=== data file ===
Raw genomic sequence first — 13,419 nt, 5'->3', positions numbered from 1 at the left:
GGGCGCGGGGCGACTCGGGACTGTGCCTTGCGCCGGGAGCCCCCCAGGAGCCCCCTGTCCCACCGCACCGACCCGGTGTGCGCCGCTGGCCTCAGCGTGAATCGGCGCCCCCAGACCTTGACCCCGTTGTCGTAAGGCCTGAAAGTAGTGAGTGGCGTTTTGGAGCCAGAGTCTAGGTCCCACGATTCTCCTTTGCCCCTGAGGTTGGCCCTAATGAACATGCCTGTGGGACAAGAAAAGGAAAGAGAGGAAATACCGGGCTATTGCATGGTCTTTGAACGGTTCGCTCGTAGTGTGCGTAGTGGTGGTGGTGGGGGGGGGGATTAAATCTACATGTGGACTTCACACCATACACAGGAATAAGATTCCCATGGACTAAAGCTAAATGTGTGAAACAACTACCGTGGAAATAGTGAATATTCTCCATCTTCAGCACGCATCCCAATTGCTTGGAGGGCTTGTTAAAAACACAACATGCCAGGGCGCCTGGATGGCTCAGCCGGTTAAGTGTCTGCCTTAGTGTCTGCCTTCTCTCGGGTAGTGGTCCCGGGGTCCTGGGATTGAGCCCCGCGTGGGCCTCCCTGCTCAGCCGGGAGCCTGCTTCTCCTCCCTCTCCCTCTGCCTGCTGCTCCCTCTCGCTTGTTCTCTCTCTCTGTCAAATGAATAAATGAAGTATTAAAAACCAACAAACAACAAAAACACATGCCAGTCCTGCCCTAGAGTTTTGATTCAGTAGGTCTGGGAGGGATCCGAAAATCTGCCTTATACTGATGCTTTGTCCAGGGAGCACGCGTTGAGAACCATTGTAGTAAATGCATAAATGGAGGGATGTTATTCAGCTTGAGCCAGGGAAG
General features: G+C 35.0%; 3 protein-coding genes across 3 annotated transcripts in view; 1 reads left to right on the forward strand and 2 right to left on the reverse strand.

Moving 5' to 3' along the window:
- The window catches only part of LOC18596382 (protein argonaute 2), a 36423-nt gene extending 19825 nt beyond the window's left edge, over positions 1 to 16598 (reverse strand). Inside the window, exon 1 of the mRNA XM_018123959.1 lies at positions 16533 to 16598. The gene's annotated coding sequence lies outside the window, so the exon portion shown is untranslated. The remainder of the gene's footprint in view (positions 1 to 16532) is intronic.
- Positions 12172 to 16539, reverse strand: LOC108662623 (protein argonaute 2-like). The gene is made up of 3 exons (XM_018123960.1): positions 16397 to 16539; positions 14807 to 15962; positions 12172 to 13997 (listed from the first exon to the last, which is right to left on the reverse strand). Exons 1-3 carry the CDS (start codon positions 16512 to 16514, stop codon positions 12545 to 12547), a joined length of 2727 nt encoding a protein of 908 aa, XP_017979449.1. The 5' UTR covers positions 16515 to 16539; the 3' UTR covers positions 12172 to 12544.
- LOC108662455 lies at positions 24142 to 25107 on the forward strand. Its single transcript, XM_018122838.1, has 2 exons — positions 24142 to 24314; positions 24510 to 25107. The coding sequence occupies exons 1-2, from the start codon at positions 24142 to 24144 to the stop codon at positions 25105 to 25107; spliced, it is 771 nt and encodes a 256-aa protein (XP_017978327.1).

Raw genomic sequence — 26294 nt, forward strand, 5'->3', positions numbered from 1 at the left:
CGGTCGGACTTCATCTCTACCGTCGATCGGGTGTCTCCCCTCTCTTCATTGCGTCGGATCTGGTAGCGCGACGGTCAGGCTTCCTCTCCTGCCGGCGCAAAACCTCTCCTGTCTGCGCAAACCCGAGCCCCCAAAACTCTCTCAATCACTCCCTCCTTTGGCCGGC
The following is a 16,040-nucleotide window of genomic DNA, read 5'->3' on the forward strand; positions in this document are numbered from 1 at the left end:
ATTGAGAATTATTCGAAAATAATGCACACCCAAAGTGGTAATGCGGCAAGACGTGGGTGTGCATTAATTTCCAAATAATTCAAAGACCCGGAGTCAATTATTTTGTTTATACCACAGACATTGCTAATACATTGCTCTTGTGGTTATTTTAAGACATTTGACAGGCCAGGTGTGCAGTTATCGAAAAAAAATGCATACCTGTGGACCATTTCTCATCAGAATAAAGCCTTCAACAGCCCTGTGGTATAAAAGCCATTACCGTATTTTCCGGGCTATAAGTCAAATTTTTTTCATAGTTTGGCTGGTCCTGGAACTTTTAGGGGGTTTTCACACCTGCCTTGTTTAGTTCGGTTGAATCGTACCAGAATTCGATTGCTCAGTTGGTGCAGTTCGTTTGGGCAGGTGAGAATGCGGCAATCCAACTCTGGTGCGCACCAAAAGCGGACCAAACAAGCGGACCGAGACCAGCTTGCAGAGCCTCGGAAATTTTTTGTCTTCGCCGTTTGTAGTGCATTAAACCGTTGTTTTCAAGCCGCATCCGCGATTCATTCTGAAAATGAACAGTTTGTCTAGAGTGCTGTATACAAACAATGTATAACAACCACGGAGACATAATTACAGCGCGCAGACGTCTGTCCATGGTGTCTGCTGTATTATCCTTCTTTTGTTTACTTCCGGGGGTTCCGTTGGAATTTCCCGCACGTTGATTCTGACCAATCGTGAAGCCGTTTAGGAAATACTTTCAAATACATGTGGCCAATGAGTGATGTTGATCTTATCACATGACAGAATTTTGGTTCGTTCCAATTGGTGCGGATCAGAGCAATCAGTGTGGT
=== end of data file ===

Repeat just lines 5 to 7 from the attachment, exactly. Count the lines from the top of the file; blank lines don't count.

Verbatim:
- The window catches only part of LOC18596382 (protein argonaute 2), a 36423-nt gene extending 19825 nt beyond the window's left edge, over positions 1 to 16598 (reverse strand). Inside the window, exon 1 of the mRNA XM_018123959.1 lies at positions 16533 to 16598. The gene's annotated coding sequence lies outside the window, so the exon portion shown is untranslated. The remainder of the gene's footprint in view (positions 1 to 16532) is intronic.
- Positions 12172 to 16539, reverse strand: LOC108662623 (protein argonaute 2-like). The gene is made up of 3 exons (XM_018123960.1): positions 16397 to 16539; positions 14807 to 15962; positions 12172 to 13997 (listed from the first exon to the last, which is right to left on the reverse strand). Exons 1-3 carry the CDS (start codon positions 16512 to 16514, stop codon positions 12545 to 12547), a joined length of 2727 nt encoding a protein of 908 aa, XP_017979449.1. The 5' UTR covers positions 16515 to 16539; the 3' UTR covers positions 12172 to 12544.
- LOC108662455 lies at positions 24142 to 25107 on the forward strand. Its single transcript, XM_018122838.1, has 2 exons — positions 24142 to 24314; positions 24510 to 25107. The coding sequence occupies exons 1-2, from the start codon at positions 24142 to 24144 to the stop codon at positions 25105 to 25107; spliced, it is 771 nt and encodes a 256-aa protein (XP_017978327.1).